Moreover, there was just a little disparity between the bass cube and the spaced array in tonality, but not in dispersion. Keep in mind, I was using a very high-quality AGD amp on top that cost more than five times the Parasound amp on the bass. Frequency response seemed seamless and dispersion was extremely wide without a significant shift in tonal balance or color as I moved far to the side of the room. My SPL measurements at the end of the review period indicated a 10dB peak at 400Hz that would have boosted the vocal region but again, this was likely a room-induced node. The sound completely escapes from the enclosures and there is just a small penalty for getting the end seat on the sofa when listening with friends. Sitting directly in front of one or the other speaker is like sitting a bit off-center at the Eastman Theater. The orchestra is still all there, but you're a little off to the side.


Finger Tips, Part II
— Stevie Wonder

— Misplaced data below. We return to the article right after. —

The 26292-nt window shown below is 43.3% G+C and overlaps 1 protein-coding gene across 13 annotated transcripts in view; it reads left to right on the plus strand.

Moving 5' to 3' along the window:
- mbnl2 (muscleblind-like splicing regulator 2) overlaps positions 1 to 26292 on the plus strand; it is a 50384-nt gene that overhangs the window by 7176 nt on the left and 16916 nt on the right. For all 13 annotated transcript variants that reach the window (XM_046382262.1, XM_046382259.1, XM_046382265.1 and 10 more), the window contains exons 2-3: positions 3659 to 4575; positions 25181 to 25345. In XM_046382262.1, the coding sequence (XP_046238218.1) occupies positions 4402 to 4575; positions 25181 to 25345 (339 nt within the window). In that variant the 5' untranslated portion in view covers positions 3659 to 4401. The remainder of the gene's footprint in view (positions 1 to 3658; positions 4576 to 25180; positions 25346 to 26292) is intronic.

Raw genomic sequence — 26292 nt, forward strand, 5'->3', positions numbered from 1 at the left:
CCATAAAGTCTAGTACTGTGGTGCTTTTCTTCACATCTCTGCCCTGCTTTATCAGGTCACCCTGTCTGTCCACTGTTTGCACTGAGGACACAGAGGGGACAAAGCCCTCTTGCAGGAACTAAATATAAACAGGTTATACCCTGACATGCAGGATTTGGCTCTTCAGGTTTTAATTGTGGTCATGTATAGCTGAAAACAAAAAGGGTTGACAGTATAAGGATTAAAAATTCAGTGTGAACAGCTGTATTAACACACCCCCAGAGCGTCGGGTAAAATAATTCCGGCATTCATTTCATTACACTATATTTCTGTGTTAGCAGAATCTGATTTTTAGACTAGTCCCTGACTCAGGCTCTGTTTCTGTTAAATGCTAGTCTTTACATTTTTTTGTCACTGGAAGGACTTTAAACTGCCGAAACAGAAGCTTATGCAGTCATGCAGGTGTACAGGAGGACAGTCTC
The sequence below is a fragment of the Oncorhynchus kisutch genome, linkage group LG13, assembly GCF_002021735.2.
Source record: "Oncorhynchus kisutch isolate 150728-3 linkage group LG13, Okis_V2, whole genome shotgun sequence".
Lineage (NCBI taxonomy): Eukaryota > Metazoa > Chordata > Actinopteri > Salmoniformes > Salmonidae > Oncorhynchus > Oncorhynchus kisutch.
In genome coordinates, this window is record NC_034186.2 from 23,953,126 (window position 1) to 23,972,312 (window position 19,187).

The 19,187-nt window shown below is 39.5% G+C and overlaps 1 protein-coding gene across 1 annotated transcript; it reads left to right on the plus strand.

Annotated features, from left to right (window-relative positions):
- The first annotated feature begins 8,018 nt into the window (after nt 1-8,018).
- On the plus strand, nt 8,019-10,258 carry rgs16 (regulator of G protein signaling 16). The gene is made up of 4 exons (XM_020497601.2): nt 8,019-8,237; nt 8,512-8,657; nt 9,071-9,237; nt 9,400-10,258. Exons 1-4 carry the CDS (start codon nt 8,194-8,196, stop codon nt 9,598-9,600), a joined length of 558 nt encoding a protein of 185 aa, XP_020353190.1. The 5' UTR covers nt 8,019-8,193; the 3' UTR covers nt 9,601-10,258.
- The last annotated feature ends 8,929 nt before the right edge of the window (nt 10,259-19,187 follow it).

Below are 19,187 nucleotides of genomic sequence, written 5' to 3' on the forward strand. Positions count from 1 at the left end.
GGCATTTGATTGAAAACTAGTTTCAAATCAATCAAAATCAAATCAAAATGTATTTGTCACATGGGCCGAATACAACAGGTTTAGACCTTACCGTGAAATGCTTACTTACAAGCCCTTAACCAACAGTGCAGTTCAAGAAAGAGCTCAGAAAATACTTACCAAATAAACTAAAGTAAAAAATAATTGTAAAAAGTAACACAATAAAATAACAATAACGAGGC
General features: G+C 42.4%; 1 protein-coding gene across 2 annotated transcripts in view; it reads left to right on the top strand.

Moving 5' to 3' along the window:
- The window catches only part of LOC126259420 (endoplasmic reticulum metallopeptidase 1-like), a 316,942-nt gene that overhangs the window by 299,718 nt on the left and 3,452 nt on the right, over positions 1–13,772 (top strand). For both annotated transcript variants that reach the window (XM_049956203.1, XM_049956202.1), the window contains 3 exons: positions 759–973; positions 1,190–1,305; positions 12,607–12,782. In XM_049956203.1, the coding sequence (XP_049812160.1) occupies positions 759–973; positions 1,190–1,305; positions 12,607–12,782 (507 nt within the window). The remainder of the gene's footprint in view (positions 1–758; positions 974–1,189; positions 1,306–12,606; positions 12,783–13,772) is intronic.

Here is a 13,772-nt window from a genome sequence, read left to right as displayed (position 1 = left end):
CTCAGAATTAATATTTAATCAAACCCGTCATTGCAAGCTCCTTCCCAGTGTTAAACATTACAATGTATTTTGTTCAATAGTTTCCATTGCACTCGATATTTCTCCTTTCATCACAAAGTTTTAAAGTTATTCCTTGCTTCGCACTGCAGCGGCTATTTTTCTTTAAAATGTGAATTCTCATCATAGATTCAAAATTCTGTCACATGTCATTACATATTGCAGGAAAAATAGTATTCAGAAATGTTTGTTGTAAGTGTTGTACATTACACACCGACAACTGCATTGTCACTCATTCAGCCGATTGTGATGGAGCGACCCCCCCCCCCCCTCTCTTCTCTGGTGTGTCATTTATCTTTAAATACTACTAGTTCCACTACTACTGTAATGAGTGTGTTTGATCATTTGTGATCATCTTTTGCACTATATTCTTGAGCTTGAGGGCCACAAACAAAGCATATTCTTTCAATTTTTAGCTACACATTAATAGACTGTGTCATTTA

As good as the AGD/Parasound solid-state combination sounded, swapping in the Tube Magic Research/Coincident combo revived my tube lust. The more vivid sense of space, transparency, and tonal color took the Forty-10 to an even higher level. The high efficiency of this two-way design allowed the magic of these SET amps to turn loose the unique design of these speakers imparting even more bloom and making them even more emotionally engaging. Hearts of Space on NPR was dreamy and I learned many pieces of this ambient form of music contain deep synth notes that I didn't know were there. Any music with a beat set my toe-tapping incessantly and only one loud and very complex classical music passage asked more than the 18 Watts could provide. The bass, driven by the stronger Coincident amp, never faltered, but what was even more impressive was the completeness of the deep notes, ripe with tonal color, defined by attack and decay — deepest bass notes that my Kharma could not quite reach.